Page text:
Time for Geno Smith? No, but Ryan Fitzpatrick's clunker an eye-opener

EAST RUTHERFORD, N.J. -- The New York Jets didn't do many things right on Sunday. One of them came after the game. Todd Bowles was asked if Geno Smith could "move up the depth chart" -- clever phrasing by a reporter -- and the coach shut down any notion of a potential Smith-for-Ryan Fitzpatrick change.

"Ryan's our starter," Bowles said matter-of-factly.

And that was all he said about that.

Indeed, it would be lunacy to entertain any notion of elevating Smith to his old position -- not now, anyway -- but Fitzpatrick's poor performance in Sunday's 24-17 loss to the Philadelphia Eagles was a painful reminder of what the Jets have at quarterback: They don't have a complete player. They don't have the guy who can raise the level of those around him. Game managers are OK, gunslingers are better. They need one of those.

They needed one of those on Sunday.

Presiding over a depleted offense -- no Eric Decker and no Chris Ivory -- Fitzpatrick fell behind by 24 points and was forced to go pass crazy. The Jets were cooked. He tied a career high with 58 pass attempts, including three that were caught by the bad guys -- all in field-goal range, all in the second half.

Fitzpatrick's three interceptions were damaging, and they came on a day in which Smith -- in uniform for the first time since his jaw was broken -- was the No. 2 quarterback. He leapfrogged rookie Bryce Petty, who also was dressed for the game.

Stop it right there. This is no time to launch a "Geno for quarterback" campaign. Remember, we're talking about Geno Smith, he of 34 interceptions in 29 starts. Fitzpatrick was good enough to help the Jets to two victories, and we know he can win if they adhere to a specific script. On Sunday, they went way off the script. They couldn't run the ball, and that cushy field position from the first two games -- courtesy of defensive takeaways -- was nonexistent.

In other words, they exposed Fitzpatrick. You could almost see him turning into a pumpkin before everyone's eyes. Brace yourself, because there will be more games like this. The defense can't force five turnovers every week and the running game will have days when it sputters. If those days start to stack up, Bowles will go back to Smith, his No. 1 guy before IK Enemkpali unleashed his infamous punch.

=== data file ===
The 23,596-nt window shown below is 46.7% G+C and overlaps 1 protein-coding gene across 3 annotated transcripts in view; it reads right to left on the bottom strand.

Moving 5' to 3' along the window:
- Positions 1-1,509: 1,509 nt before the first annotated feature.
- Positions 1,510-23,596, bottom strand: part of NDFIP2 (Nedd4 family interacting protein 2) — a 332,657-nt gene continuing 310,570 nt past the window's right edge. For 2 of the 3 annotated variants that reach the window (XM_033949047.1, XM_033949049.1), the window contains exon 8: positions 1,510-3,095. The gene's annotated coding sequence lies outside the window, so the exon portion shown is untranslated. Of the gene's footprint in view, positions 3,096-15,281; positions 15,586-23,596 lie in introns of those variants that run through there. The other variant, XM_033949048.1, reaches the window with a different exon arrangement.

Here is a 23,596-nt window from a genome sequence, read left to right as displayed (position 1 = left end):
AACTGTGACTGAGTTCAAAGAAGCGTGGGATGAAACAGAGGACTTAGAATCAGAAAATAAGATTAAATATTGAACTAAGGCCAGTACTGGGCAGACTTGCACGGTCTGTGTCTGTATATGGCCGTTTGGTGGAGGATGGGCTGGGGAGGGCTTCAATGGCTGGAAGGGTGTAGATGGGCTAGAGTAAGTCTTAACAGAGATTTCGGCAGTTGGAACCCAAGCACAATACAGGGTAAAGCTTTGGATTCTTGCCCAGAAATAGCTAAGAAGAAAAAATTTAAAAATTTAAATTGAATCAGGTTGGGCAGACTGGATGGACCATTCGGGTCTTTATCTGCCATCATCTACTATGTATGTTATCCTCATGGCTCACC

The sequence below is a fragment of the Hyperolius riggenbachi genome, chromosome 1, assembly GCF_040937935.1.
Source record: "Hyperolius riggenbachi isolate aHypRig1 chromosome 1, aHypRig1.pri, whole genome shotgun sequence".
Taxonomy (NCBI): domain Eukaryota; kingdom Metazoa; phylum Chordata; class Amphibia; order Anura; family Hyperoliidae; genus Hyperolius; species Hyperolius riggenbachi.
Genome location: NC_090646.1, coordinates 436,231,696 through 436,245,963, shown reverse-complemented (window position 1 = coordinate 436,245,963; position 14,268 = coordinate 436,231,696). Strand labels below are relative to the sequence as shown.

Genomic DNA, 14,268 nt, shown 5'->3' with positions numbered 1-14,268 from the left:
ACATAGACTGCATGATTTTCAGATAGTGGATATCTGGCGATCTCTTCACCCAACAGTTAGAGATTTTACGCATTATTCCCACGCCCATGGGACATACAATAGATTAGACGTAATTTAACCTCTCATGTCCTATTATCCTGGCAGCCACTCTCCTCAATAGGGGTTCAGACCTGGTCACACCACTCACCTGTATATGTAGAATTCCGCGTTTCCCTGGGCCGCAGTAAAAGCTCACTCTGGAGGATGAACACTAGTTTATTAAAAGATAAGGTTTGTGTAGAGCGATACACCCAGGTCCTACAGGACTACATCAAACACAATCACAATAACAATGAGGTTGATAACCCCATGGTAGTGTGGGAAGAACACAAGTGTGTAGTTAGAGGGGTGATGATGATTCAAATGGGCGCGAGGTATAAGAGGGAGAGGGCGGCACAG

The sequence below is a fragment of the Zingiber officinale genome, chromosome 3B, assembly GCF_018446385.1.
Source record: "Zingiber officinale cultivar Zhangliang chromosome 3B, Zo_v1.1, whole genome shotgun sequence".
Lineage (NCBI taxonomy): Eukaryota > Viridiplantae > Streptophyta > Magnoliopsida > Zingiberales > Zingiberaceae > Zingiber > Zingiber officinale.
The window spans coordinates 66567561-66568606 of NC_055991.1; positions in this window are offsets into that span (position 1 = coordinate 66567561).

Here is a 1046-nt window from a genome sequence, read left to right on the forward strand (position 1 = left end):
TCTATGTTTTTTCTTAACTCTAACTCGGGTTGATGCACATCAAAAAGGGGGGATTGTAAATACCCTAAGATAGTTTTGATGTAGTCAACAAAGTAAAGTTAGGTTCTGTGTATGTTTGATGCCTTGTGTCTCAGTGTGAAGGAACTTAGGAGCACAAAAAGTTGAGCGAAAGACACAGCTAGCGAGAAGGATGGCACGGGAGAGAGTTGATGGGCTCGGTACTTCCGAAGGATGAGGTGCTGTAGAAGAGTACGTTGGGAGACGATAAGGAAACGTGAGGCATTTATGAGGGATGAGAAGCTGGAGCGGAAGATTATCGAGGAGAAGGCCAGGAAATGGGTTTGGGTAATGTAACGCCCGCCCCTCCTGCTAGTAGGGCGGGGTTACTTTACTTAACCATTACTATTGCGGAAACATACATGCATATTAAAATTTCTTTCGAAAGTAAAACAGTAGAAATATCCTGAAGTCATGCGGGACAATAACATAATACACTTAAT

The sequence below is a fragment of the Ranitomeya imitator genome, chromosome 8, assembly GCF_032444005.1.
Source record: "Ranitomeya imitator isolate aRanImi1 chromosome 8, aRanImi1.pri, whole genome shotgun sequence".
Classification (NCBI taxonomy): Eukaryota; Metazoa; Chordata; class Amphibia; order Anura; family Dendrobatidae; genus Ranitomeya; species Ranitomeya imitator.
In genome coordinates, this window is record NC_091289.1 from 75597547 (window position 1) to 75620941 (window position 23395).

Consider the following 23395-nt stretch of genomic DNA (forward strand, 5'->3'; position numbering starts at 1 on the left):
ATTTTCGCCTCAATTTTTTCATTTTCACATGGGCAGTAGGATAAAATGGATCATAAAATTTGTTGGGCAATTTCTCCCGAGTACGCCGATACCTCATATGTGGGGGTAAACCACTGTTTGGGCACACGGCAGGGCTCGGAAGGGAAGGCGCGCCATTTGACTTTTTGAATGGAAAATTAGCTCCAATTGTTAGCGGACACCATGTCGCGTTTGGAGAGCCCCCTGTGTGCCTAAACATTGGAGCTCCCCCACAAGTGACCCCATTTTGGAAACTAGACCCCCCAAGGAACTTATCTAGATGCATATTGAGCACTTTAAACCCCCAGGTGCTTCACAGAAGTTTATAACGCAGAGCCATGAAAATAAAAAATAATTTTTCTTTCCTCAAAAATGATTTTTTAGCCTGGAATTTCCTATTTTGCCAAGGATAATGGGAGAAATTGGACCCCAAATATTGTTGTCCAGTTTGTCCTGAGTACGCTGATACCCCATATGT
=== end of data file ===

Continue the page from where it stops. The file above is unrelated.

"Three interceptions," Bowles lamented. "You can't turn the ball over. That's without saying. Whether they get tipped or anything like that, we know we can't turn the ball over. You're not going to win a game throwing three interceptions."

Fitzpatrick is what he is -- a career journeyman, a good leader and a good guy. He can thrive when his supporting cast is making plays, as it was the previous Monday night in Indianapolis, but he can't do it when the only weapon is Brandon Marshall -- who, by the way, hurt the cause with his bonehead lateral-turned-fumble. The Eagles' strategy was simple: Double Marshall, overplay the run and dare anyone else to beat them.

No one took the dare, and the pitch-and-catch game between Fitzpatrick and Marshall (10 receptions, 109 yards) wasn't nearly enough.

"At times, whether it was plays by me or other guys, we lacked a little bit of patience," Fitzpatrick said.

Clearly, he missed Decker (sprained knee), who has developed into his security blanket over the middle. Jeremy Kerley, plucked from moth balls, finished with six catches, including a touchdown, but he's no Decker. Rookie Devin Smith made his much-anticipated debut, but his skill set doesn't fit with Fitzpatrick, who doesn't throw a great deep ball -- and that's Smith's forte. The first interception came on a slightly underthrown long pass to Smith in the end zone.

Fitzpatrick's first two interceptions resulted from bad throws, not bad decisions. What else would you expect from a Harvard guy? On the second pick, he was rushed by Brandon Bair, who tipped the pass to linebacker Jordan Hicks. Fitzpatrick took some of the blame, saying, "I might have created a problem for myself there, the way I moved [in the pocket]." His third interception also was a deflection, this time off Marshall's hands. Marshall said it was his fault. The latter two came on back-to-back drives in the fourth quarter, killing any shot at a comeback.

"They hurt us," Fitzpatrick said.

If the mistakes persist, Bowles will be forced to make a change. That time isn't now, but it seems inevitable.